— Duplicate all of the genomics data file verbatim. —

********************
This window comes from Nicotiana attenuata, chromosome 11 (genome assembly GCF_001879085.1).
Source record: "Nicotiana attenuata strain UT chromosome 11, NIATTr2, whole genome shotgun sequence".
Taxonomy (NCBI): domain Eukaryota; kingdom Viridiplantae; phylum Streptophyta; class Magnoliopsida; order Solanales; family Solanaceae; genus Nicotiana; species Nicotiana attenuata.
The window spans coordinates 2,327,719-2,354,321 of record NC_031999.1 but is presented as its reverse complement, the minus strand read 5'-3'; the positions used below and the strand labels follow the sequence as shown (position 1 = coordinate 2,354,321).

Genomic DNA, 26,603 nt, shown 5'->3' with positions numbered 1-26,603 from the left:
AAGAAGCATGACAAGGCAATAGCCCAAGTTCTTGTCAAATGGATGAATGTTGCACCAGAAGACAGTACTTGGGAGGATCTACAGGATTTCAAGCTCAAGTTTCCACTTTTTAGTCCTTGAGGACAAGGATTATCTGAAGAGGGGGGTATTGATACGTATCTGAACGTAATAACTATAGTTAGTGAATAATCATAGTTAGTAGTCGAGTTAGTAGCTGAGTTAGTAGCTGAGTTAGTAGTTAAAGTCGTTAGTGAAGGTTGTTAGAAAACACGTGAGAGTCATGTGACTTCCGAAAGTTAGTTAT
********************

This window comes from Nicotiana attenuata, chromosome 11 (genome assembly GCF_001879085.1).
Source record: "Nicotiana attenuata strain UT chromosome 11, NIATTr2, whole genome shotgun sequence".
Taxonomy (NCBI): domain Eukaryota; kingdom Viridiplantae; phylum Streptophyta; class Magnoliopsida; order Solanales; family Solanaceae; genus Nicotiana; species Nicotiana attenuata.
The window spans coordinates 2,327,719-2,354,321 of record NC_031999.1 but is presented as its reverse complement, the minus strand read 5'-3'; the positions used below and the strand labels follow the sequence as shown (position 1 = coordinate 2,354,321).

Genomic DNA, 26,603 nt, shown 5'->3' with positions numbered 1-26,603 from the left:
AAGAAGCATGACAAGGCAATAGCCCAAGTTCTTGTCAAATGGATGAATGTTGCACCAGAAGACAGTACTTGGGAGGATCTACAGGATTTCAAGCTCAAGTTTCCACTTTTTAGTCCTTGAGGACAAGGATTATCTGAAGAGGGGGGTATTGATACGTATCTGAACGTAATAACTATAGTTAGTGAATAATCATAGTTAGTAGTCGAGTTAGTAGCTGAGTTAGTAGCTGAGTTAGTAGTTAAAGTCGTTAGTGAAGGTTGTTAGAAAACACGTGAGAGTCATGTGACTTCCGAAAGTTAGTTAT